Democratization

Democratization

How can genuine democracy emerge from authoritarian regimes?

 

A global consciousness and more-democratic social and political structures are developing in response to increasing interdependencies, the changing nature of power, and the need to collectively address major planetary existential challenges. The apparent efforts of some governments, elite powers, or religious extremists to stop the long-range trend toward democracy are countered by the rapid democratization of information and intelligence in the cyber-era. Synergistically self-organized human rights movements for sustainable global democratic systems are taking place all over the world. Regardless of the trigger—autocracy, political or religious repression, economic inequalities, or restrictions on civil liberties—increasing numbers of more globally conscious, media-savvy advocates of self-determination are taking to the streets and the Internet, exhibiting unprecedented power in resisting external coercion. This renewed democratic commitment and courage is contagious, inspiring others worldwide to take action and organize for fundamental structural changes.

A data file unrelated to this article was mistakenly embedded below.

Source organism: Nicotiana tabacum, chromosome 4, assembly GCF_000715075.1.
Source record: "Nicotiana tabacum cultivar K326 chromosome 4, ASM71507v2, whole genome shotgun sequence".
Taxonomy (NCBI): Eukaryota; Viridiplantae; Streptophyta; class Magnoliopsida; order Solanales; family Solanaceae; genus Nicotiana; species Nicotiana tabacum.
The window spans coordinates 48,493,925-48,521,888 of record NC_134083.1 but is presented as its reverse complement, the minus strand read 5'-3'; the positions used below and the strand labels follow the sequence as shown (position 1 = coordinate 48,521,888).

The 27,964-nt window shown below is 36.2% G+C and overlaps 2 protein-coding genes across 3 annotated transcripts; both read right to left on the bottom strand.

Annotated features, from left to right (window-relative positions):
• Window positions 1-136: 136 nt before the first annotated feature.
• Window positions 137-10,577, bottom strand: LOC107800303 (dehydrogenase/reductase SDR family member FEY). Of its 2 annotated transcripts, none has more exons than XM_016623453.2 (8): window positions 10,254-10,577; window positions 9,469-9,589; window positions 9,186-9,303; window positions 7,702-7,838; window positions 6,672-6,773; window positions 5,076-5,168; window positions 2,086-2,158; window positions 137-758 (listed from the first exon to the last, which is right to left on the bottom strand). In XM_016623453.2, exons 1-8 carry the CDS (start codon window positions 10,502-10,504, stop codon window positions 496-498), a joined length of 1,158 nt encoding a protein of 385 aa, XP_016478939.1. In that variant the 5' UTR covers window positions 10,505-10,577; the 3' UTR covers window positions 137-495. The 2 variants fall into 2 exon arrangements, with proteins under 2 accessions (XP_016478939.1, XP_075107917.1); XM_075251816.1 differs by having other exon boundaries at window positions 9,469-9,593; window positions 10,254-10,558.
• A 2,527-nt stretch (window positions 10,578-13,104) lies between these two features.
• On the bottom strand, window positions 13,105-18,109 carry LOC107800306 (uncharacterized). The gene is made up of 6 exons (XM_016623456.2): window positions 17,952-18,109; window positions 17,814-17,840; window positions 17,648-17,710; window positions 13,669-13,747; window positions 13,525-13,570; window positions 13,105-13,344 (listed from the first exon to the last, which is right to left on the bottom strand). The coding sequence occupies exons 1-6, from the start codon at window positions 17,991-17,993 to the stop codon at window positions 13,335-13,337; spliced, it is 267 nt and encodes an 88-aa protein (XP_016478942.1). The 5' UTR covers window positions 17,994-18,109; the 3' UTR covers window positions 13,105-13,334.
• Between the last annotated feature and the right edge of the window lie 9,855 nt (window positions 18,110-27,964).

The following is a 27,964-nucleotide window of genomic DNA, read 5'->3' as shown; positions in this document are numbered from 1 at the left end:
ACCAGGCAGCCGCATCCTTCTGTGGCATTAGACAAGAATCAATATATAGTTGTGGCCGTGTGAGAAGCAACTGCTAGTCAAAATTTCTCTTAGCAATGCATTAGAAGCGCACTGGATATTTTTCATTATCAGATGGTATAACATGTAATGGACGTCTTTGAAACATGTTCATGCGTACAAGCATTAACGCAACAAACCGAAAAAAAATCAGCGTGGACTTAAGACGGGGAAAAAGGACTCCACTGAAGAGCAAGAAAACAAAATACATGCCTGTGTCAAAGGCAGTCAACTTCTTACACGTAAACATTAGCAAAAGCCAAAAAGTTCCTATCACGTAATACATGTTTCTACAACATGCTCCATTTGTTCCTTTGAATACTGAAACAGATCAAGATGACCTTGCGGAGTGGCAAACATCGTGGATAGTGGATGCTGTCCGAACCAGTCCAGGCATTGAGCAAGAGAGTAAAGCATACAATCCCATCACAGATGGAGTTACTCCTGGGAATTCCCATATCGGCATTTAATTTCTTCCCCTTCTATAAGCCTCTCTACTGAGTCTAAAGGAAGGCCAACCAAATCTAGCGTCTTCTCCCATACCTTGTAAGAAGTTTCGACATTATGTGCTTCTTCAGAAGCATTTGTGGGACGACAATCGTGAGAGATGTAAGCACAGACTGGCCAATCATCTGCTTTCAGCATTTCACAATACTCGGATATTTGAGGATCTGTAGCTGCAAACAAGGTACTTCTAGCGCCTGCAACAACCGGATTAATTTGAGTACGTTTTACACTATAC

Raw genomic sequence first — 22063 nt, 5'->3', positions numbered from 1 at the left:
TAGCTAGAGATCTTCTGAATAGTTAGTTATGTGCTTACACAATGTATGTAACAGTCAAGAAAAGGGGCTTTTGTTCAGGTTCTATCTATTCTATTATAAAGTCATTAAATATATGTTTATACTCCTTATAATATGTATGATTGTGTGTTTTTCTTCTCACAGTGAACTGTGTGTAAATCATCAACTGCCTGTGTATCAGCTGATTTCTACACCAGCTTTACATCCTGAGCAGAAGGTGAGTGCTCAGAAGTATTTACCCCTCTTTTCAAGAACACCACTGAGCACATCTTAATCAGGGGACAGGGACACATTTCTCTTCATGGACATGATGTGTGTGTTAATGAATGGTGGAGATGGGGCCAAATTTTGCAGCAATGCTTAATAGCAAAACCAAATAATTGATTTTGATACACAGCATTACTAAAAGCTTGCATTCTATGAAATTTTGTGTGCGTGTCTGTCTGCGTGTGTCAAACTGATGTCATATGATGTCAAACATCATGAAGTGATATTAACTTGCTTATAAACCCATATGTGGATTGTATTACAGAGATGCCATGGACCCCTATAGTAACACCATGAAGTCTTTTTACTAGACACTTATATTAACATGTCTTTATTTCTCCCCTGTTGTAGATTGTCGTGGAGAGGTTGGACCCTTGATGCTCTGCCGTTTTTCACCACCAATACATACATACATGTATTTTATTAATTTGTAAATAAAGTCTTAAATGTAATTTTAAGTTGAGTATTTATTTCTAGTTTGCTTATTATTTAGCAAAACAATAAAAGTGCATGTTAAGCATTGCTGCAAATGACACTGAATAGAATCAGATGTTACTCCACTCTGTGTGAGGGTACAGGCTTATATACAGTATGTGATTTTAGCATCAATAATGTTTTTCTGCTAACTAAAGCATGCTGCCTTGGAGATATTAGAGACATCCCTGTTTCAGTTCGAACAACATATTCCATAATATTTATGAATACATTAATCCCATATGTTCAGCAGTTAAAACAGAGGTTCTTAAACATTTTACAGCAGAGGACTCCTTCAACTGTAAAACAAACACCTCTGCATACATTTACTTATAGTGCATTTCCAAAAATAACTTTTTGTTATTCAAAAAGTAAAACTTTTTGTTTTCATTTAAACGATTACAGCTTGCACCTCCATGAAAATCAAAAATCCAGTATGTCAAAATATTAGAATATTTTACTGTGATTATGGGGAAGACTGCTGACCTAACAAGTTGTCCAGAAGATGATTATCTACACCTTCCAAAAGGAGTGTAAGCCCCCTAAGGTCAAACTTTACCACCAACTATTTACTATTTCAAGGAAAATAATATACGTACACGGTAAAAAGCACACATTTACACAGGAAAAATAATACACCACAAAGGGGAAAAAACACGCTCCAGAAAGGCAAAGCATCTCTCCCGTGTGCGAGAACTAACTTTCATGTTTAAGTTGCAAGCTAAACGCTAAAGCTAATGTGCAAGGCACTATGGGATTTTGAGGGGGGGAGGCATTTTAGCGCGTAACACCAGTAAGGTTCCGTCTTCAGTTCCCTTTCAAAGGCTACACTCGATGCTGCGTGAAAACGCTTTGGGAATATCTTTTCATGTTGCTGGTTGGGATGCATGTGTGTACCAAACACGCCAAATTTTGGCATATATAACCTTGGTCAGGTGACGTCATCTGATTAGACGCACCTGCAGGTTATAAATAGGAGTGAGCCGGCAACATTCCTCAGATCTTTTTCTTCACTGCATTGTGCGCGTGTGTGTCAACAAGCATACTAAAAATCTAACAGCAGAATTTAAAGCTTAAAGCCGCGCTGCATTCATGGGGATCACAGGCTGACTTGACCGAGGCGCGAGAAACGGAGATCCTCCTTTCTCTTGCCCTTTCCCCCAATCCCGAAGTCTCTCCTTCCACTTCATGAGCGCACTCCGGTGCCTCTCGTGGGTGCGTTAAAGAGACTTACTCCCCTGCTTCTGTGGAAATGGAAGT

Yet if these movements do not mature into more effective systems to implement new strategies to address the global challenges of our times, democratic gains could be lost. They can turn to anarchy or oligarchy and challenge the foundations of modern democratic ideals and practices. Unless present outdated institutional, legal, and governance systems evolve, new forms of authoritarian regimes, organized crime, political/religious extremism, corporatocracy, and restricted freedom of speech and individual access to new resources could counter long-term trends of democratization.

Although the perceptions and implementations of democracy differ globally, it is generally accepted that democracy is a relationship between a responsible citizenry and a responsive government that encourages participation in the political process and guarantees basic rights.

Date

06 May 2017

Tags

Society, Policy

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